The One Thing You're Doing That Could Affect How Well Your Birth Control Works
I had a friend in high school who was exceptionally intent on taking her birth control pill at the same time every day. No exceptions. Except one day, while visiting my house, she accidentally locked her pills (and purse and car keys) in her car. With no time to spare for a Pop-A-Lock, the rest of my friends and I had to scramble around until we found an old antenna rod to jimmy the lock open. That kind of consistency is one thing that can affect how well your birth control works. My friend did not miss her pill that day, and it looks like her persistence paid off; she did not have a baby until she was ready some years later.
But when you’ve used the pill or condoms as your main form of birth control for years, it can be easy to let some of that diligence slide. Unfortunately, that’s when accidents may happen, because those forms of birth control are only as effective as their user. When you slack off a bit (as many people do!), their effectiveness can drop precipitously. So to get the most of your preferred method of birth control, make sure you’re doing this one thing.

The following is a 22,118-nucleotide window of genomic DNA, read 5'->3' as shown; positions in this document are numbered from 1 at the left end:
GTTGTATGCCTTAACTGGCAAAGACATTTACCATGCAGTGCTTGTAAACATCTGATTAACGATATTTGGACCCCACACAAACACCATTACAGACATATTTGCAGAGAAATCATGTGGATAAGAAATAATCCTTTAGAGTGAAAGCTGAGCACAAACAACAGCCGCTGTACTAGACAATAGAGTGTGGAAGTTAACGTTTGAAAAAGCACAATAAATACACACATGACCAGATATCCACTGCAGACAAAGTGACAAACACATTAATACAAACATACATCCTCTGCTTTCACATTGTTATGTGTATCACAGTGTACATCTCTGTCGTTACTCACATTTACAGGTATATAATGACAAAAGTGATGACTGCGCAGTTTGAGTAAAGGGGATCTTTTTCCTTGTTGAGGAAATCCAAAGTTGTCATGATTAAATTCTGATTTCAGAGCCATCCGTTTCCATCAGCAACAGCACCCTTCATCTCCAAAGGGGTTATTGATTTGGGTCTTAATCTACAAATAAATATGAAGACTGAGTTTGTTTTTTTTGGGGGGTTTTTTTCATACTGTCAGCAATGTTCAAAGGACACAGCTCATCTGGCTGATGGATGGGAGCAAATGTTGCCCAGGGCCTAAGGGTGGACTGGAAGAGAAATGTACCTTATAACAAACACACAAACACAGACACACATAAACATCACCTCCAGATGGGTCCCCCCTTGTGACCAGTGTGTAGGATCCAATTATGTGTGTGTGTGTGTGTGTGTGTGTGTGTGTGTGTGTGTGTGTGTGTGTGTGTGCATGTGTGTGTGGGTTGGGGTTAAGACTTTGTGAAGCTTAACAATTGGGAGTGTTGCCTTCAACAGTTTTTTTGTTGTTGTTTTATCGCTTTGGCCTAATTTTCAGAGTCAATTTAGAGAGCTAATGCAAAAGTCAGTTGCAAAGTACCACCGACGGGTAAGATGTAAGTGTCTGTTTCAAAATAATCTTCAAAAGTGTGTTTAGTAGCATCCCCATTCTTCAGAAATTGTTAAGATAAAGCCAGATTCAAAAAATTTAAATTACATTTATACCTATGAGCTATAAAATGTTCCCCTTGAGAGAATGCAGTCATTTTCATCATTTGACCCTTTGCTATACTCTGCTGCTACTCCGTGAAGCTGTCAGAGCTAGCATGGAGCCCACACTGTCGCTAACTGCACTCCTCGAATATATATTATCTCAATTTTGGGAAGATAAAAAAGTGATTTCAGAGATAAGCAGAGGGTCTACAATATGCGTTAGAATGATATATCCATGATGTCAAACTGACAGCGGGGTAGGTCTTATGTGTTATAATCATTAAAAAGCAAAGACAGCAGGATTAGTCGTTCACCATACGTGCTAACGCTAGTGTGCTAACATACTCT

I know, I know: diligence and consistency are basically the furthest thing from sexy. And missing one pill from the middle of the pack will probably not make you insta-pregnant. But as contraception expert Katharine O’Connell White explained in Time, "there’s a little bit of a margin of error built in if you miss one pill, but missing more than one does put you at risk." She also noted that the pills are 97 percent effective when taken perfectly, but that the real-world effectiveness is closer to 92 percent. Furthermore, Shape notes that "popping the pill at the same time every day is smart, and it's critical if you're taking the progestin-only mini version (the hormones in it are only active for 24 hours)." So to sum up, it's a good idea to take your pill at the same time every day without missing any doses. Are you having flashbacks to your sex ed class yet?
In addition, it's a good idea to use condoms with consistency. This means you "use a new condom for every act of vaginal, anal and oral sex throughout the entire sex act (from start to finish)," as the Centers for Disease Control and Prevention recommends. None of this "I'll put it on right before I finish:" business; that still puts you at risk for pregnancy or infection. And to be extra-safe, Planned Parenthood recommends that, "if you realize you’re unrolling the condom the wrong way, it’s always a good idea to throw it away and use a new one." When it comes to using birth control in the most effective way possible, it just might pay to be a little bit insistent on consistency. OK, I feel like a gym teacher now. You are dismissed.